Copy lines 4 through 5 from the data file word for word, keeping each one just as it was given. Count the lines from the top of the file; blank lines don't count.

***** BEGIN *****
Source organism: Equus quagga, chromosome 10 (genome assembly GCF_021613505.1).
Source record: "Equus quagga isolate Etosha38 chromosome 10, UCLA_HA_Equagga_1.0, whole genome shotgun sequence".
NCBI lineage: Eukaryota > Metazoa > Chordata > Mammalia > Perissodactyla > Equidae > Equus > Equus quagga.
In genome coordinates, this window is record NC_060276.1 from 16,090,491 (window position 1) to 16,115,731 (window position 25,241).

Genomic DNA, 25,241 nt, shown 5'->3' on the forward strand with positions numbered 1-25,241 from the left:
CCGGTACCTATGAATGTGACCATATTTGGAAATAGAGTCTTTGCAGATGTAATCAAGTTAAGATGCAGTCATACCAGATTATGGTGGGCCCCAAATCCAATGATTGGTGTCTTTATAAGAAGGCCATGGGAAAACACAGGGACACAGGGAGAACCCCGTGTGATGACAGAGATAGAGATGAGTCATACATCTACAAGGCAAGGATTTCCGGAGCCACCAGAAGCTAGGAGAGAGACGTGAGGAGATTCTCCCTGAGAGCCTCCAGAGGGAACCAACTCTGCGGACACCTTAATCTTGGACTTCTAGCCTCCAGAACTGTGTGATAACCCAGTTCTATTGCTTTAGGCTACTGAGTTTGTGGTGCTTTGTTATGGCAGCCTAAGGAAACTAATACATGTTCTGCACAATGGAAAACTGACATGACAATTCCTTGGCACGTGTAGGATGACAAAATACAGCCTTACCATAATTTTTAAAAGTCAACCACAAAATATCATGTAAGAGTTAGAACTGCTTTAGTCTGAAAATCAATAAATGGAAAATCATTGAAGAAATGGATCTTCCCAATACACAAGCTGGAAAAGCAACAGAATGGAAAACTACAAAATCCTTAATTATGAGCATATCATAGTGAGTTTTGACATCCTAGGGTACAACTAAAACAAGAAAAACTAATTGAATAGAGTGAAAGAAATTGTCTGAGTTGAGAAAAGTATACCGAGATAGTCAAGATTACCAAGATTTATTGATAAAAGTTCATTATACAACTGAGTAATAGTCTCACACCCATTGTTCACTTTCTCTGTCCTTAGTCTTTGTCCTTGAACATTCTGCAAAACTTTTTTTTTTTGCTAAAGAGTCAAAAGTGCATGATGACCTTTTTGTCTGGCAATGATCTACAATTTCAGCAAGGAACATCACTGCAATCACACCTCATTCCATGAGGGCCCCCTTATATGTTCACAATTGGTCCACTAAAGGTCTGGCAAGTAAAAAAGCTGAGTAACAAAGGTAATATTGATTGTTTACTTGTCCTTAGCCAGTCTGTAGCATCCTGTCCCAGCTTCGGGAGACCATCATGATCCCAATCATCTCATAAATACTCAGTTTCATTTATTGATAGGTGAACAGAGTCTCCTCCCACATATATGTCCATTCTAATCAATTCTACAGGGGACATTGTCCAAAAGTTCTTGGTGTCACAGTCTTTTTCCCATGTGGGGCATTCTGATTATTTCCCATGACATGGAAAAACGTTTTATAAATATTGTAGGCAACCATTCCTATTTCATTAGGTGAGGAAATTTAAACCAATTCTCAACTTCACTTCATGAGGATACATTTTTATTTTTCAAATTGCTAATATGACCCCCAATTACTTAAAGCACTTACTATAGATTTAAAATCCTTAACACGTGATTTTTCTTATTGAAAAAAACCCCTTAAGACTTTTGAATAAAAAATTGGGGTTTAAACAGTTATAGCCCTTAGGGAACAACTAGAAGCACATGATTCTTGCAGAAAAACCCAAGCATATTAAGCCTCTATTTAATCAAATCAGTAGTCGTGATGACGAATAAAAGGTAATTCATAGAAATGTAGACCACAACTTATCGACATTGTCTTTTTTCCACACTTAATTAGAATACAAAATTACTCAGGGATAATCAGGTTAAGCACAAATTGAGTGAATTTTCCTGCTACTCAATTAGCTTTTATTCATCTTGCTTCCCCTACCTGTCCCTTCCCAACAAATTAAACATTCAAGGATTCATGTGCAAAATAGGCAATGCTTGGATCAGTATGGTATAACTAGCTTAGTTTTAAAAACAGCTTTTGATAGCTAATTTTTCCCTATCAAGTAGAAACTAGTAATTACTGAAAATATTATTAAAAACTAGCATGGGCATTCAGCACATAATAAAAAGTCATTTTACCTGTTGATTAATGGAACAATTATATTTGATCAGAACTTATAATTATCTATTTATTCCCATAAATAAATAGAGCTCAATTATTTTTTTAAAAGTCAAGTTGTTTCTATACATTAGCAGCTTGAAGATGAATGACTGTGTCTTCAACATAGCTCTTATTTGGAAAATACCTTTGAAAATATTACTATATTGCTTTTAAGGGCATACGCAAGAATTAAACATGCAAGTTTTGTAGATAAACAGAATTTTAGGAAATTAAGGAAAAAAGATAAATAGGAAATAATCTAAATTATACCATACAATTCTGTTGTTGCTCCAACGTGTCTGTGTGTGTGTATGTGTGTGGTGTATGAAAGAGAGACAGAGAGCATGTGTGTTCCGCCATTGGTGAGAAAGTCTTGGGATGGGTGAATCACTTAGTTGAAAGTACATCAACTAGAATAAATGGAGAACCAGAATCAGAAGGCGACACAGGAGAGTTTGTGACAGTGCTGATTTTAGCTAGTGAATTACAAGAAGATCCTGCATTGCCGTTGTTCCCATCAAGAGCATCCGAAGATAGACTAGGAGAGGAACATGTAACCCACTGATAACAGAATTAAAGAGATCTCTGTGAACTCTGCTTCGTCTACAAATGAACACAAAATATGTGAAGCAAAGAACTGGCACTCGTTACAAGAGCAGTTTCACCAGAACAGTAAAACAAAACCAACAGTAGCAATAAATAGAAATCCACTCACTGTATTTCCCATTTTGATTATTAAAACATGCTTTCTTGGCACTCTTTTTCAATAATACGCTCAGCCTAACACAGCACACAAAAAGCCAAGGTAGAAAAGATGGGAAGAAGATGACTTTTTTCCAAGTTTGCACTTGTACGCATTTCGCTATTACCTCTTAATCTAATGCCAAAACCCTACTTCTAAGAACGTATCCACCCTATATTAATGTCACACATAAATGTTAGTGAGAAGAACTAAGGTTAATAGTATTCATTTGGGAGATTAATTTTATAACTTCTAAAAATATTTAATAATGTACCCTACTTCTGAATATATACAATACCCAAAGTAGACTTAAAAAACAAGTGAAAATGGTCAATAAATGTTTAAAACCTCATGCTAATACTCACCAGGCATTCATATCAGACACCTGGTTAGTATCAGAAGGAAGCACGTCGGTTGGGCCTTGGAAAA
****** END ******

In genome coordinates, this window is record NC_060276.1 from 16,090,491 (window position 1) to 16,115,731 (window position 25,241).

Genomic DNA, 25,241 nt, shown 5'->3' on the forward strand with positions numbered 1-25,241 from the left: